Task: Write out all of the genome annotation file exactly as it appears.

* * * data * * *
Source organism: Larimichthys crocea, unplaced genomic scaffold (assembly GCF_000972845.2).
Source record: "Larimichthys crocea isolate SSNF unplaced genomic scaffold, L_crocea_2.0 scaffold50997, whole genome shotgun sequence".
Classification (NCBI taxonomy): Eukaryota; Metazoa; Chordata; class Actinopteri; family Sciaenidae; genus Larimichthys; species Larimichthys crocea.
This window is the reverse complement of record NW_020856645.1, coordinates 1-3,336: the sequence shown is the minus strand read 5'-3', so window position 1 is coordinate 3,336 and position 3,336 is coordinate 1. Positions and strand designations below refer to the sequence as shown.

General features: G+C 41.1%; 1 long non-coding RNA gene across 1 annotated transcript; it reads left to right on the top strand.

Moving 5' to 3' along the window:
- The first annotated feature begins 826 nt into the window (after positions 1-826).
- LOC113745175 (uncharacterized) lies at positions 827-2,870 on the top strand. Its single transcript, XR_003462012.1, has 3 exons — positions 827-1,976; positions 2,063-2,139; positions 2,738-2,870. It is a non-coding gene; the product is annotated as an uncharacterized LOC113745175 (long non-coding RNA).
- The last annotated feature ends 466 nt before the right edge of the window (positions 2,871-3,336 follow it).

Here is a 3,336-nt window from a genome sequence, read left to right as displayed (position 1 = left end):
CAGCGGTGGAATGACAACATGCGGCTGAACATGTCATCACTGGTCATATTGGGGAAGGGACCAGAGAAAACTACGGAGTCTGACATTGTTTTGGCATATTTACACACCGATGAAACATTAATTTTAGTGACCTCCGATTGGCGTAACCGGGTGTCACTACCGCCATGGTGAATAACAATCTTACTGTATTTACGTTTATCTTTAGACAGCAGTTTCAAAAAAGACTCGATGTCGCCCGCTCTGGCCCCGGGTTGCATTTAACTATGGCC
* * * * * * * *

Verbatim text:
Source organism: Larimichthys crocea, unplaced genomic scaffold (assembly GCF_000972845.2).
Source record: "Larimichthys crocea isolate SSNF unplaced genomic scaffold, L_crocea_2.0 scaffold50997, whole genome shotgun sequence".
Classification (NCBI taxonomy): Eukaryota; Metazoa; Chordata; class Actinopteri; family Sciaenidae; genus Larimichthys; species Larimichthys crocea.
This window is the reverse complement of record NW_020856645.1, coordinates 1-3,336: the sequence shown is the minus strand read 5'-3', so window position 1 is coordinate 3,336 and position 3,336 is coordinate 1. Positions and strand designations below refer to the sequence as shown.

General features: G+C 41.1%; 1 long non-coding RNA gene across 1 annotated transcript; it reads left to right on the top strand.

Moving 5' to 3' along the window:
- The first annotated feature begins 826 nt into the window (after positions 1-826).
- LOC113745175 (uncharacterized) lies at positions 827-2,870 on the top strand. Its single transcript, XR_003462012.1, has 3 exons — positions 827-1,976; positions 2,063-2,139; positions 2,738-2,870. It is a non-coding gene; the product is annotated as an uncharacterized LOC113745175 (long non-coding RNA).
- The last annotated feature ends 466 nt before the right edge of the window (positions 2,871-3,336 follow it).

Here is a 3,336-nt window from a genome sequence, read left to right as displayed (position 1 = left end):
CAGCGGTGGAATGACAACATGCGGCTGAACATGTCATCACTGGTCATATTGGGGAAGGGACCAGAGAAAACTACGGAGTCTGACATTGTTTTGGCATATTTACACACCGATGAAACATTAATTTTAGTGACCTCCGATTGGCGTAACCGGGTGTCACTACCGCCATGGTGAATAACAATCTTACTGTATTTACGTTTATCTTTAGACAGCAGTTTCAAAAAAGACTCGATGTCGCCCGCTCTGGCCCCGGGTTGCATTTAACTATGGCC